Long-Term Housing Still Uncertain For Tribal Members
By Marcus White
The Bad River Band of Lake Superior Chippewa was one of the communities hit hardest by flooding from a July storm that soaked northern Wisconsin. Efforts are underway to repair homes and maintain the band’s traditions.
The tribe is working with the Bureau of Indian Affairs and the Wisconsin Department of Transportation on road repairs, especially in heavily impacted rural areas. Forty-six homes were damaged by the flooding, with at least nine destroyed.
Bad River Flood Command Center spokesman Dylan Jennings said people lost more than their homes.
“They also lost material things that we take for granted every day,” he said. “Everything from picture albums to ceremonial things.”
Jennings said displaced families remain with relatives or at the Bad River tribe’s nearby lodge and casino. Long-term housing plans are still in the works.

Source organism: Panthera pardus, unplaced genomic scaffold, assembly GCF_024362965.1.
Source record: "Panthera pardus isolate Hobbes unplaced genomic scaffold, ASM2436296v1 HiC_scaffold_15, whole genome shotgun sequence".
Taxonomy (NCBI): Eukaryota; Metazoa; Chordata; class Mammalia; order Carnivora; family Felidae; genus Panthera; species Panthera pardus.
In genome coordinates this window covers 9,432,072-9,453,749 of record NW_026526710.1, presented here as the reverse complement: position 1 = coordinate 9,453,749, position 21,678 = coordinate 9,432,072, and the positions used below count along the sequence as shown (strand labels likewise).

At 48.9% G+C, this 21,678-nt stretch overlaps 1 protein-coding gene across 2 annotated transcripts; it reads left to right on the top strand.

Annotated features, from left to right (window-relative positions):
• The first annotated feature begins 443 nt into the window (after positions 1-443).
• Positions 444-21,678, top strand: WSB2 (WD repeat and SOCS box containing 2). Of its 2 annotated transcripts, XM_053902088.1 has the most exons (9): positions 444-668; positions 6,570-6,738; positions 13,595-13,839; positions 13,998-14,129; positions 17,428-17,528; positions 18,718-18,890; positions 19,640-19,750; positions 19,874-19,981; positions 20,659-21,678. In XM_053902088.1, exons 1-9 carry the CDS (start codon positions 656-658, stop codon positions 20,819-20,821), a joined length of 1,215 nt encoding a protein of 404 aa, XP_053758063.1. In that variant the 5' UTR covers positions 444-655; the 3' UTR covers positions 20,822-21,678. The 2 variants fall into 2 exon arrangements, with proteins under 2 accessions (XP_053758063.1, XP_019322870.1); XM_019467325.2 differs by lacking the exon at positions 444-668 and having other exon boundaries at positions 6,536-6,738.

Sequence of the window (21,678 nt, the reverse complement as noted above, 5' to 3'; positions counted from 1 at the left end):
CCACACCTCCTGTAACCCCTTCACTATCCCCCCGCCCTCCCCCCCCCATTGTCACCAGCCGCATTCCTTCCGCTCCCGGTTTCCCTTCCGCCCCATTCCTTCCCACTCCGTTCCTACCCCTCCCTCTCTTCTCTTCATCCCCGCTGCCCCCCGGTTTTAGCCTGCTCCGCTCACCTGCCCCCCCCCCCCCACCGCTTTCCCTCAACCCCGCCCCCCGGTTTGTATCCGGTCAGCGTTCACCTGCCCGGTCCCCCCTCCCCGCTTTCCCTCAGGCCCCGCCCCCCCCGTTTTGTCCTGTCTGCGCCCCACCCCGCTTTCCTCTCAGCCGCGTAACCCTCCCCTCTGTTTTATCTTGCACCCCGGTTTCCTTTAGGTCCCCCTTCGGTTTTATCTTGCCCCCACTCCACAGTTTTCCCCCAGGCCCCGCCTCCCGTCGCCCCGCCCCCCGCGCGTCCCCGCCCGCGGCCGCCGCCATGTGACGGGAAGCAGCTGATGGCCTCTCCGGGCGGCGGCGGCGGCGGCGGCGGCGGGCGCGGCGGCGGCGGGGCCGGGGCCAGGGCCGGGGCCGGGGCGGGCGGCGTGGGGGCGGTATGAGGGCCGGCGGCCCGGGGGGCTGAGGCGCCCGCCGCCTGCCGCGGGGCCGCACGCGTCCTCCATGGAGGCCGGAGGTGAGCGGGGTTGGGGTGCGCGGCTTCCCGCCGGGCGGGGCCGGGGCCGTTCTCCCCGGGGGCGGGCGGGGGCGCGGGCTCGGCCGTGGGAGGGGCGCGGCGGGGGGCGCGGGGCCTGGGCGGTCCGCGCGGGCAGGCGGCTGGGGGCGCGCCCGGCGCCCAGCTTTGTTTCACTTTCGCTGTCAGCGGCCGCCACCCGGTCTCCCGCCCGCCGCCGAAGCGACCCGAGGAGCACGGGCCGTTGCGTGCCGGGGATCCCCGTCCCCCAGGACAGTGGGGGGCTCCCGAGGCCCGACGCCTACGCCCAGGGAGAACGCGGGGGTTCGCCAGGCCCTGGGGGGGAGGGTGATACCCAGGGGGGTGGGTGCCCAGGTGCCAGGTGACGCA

This year’s crop of wild rice is still uncertain, Jennings said. But, he said they’re continuing to clean up the pow wow grounds for their annual “manoomin” or wild rice celebration this month.
“We still have to acknowledge that spirit for everything that it has done for us over the years and over the many generations that our people have been in this area,” he said. “A big thing is to give thanks to everybody and everything that has been watching over this community and acknowledging all of the help and assistance we’ve received during this trying time.”
Jennings said the storm has brought the community closer together. Flood damage to northern Wisconsin is estimated at $35 million.
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